John Lewis Partnership is shuttering eight of its department chain stores, putting up to 1,300 jobs at risk as part of plans to turn around the ailing group, while Boots is axing 4,000 roles in response to the coronavirus crisis.
The John Lewis shops identified for closure include two of the smallest in the estate – travel hub shops at Heathrow and St Pancras – four At Home shops in Croydon, Newbury, Swindon and Tamworth and two full-size department stores in Birmingham and Watford.
About 1,300 staff across the eight shops will enter into a consultation process. JLP said if redundancies were confirmed, every effort would be made to find new roles where possible in the partnership, including the option to transfer to Waitrose branches or working for the online operation of John Lewis and Waitrose as more focus is placed on e-commerce.
Prior to the pandemic, the eight shops identified for closure were already “financially challenged”, and the pandemic had accelerated the switch from shopping in-store to online, JLP added.
Online sales were now closer to 60%-70% of total sales for this year and next, compared with 40% prior to lockdown.
John Lewis and Waitrose would continue to invest heavily in e-commerce to reflect this shift, the business said.
The news at John Lewis comes on the same day Boots announced it was slashing 4,000 jobs – 7% of its workforce – as it shutters 48 optician practices and cuts head office and in-store positions in response to falling sales during lockdown.
Boots said it needed to take “decisive action” to mitigate the significant impact Covid-19 has had on the business.
The vast majority of Boots stores were kept open throughout lockdown as the business was deemed an essential retailer by the government. However, the company closed 100 large stores in city centres, train stations and airports – with 16,000 employees furloughed – to reduce costs at the peak of the crisis.
With the nation on lockdown, Boots experienced a dramatic decline in footfall and also closed its beauty and fragrance counters, leading to a 48% fall in retail sales at Boots UK and 72% at opticians.
Boots said despite the lifting of restrictions, the high street would take “considerable time to recover” during uncertain economic conditions.
Boots UK MD Sebastian James said: “The proposals announced today are decisive actions to accelerate our transformation plan, allow Boots to continue its vital role as part of the UK health system, and ensure profitable long-term growth.
“In doing this, we are building a stronger and more modern Boots for our customers, patients and colleagues. I am so very grateful to all our colleagues for their dedication during the last few challenging months. They have stepped forward to support their communities, our customers and the NHS during this time, and I am extremely proud to be serving alongside them. We recognise that today’s proposals will be very difficult for the remarkable people who make up the heart of our business, and we will do everything in our power to provide the fullest support during this time.”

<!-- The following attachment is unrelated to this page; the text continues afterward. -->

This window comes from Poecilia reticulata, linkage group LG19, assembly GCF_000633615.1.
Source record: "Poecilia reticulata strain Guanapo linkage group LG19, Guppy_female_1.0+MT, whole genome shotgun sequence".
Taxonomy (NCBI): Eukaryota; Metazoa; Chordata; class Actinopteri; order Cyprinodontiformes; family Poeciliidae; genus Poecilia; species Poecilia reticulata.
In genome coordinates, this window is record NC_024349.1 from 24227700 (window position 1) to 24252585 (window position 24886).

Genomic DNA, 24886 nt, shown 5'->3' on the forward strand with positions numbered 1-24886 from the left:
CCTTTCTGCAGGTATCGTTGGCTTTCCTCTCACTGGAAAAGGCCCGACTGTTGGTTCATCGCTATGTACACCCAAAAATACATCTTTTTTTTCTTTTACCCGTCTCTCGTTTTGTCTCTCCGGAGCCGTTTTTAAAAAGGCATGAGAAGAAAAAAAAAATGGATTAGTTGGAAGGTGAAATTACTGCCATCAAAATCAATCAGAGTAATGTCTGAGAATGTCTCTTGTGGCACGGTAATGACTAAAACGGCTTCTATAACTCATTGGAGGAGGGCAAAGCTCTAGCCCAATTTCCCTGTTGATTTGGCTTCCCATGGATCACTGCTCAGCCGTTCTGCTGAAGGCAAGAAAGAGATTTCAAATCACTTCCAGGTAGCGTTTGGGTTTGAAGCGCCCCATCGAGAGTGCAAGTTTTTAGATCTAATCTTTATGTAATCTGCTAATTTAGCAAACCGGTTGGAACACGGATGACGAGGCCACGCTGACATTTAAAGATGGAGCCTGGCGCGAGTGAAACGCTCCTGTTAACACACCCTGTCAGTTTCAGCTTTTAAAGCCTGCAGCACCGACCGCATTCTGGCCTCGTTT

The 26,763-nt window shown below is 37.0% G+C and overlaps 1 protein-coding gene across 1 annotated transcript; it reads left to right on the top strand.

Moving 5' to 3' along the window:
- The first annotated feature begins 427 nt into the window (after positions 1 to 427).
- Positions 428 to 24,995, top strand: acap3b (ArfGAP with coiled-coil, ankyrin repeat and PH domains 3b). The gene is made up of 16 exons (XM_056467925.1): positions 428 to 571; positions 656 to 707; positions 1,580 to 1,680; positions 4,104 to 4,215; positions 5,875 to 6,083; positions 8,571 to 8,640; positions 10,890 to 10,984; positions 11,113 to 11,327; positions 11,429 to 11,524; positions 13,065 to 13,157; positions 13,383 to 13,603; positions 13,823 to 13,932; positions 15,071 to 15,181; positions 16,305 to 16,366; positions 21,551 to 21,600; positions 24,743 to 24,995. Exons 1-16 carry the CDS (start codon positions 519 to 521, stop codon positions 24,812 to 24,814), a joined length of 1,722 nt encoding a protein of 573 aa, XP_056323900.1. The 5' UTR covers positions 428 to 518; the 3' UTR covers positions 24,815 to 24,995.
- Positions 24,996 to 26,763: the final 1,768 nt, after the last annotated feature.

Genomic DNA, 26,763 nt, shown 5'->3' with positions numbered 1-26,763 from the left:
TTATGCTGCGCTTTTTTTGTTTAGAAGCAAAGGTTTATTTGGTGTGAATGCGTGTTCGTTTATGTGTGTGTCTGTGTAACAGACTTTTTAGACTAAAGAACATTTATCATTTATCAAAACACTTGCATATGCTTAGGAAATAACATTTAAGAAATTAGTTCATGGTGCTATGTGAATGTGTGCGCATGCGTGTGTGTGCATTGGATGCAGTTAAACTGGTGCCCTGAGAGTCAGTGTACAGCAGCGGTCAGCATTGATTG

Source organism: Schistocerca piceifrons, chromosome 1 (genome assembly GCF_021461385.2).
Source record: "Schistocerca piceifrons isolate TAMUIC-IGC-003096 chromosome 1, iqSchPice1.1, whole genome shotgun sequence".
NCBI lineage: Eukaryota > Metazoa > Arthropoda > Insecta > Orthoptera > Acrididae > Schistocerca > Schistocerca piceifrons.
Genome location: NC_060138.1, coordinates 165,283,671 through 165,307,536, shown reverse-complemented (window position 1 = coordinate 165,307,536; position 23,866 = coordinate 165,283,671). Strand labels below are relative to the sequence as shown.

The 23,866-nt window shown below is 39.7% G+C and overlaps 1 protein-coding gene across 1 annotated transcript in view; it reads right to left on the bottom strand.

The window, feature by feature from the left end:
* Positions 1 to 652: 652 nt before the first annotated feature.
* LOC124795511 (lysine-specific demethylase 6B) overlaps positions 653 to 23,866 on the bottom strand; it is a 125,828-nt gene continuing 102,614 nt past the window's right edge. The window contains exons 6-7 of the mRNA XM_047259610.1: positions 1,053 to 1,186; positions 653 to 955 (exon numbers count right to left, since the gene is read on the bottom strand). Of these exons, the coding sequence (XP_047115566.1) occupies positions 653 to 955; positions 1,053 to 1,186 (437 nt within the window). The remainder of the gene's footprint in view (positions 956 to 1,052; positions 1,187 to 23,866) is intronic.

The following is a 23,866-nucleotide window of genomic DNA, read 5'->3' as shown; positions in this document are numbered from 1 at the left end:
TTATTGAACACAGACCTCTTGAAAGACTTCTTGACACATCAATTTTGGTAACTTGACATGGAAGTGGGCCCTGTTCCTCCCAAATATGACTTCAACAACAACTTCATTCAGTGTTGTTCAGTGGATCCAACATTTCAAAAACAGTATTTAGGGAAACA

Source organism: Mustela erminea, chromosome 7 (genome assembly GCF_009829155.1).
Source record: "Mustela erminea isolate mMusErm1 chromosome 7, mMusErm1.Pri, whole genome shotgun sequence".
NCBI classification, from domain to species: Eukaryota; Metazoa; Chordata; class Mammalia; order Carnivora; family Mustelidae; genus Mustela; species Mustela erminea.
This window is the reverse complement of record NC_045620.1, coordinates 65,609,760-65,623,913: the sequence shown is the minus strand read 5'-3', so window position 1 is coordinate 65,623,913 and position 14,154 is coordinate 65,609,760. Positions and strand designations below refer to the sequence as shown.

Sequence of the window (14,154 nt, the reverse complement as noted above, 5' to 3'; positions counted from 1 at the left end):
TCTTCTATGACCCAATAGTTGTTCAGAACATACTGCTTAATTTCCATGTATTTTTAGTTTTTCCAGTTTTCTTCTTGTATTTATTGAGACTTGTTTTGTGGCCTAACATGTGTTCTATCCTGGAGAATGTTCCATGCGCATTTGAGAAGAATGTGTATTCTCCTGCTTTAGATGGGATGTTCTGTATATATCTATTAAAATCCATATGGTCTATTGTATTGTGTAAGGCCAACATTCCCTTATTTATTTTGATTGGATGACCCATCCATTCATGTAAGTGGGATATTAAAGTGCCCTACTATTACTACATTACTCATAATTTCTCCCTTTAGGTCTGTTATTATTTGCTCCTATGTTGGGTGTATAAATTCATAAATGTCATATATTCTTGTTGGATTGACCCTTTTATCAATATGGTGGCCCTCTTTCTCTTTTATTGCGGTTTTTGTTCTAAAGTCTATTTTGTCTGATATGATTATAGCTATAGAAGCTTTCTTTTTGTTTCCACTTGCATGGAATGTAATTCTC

At John Lewis, the announcement of the eight store closures comes as the retailer announced the final wave of reopening across the rest of its department store estate.
A further nine shops in Aberdeen, Ashford, Brent Cross, Chichester, Oxford, Peterborough, Reading, Sheffield and White City Westfield will reopen on 30 July. Leicester will also reopen when the local lockdown for the city is lifted.
It takes the total number of reopened John Lewis shops to 42.
Today’s announcement forms part of chairman Sharon White’s major strategic review of the partnership.
“Closing a shop is always incredibly difficult and today’s announcement will come as very sad news to customers and partners,” she said.
“However, we believe closures are necessary to help us secure the sustainability of the partnership – and continue to meet the needs of our customers however and wherever they want to shop. Redundancies are always an absolute last resort and we will do everything we can to keep as many partners as possible within our business.
“There are many reasons to be optimistic about the partnership’s future. Waitrose and John Lewis are two of the UK’s most loved and trusted brands and we have adapted to the challenges of the pandemic by responding to the new needs of customers. We will soon announce the output of our strategic review which will ensure our brands stay relevant for future generations of customers.”
The partnership has made a commitment to provide support through a retraining fund, which will contribute up to £3,000 towards a recognised qualification or course for up to two years for any employee with two years’ service or more.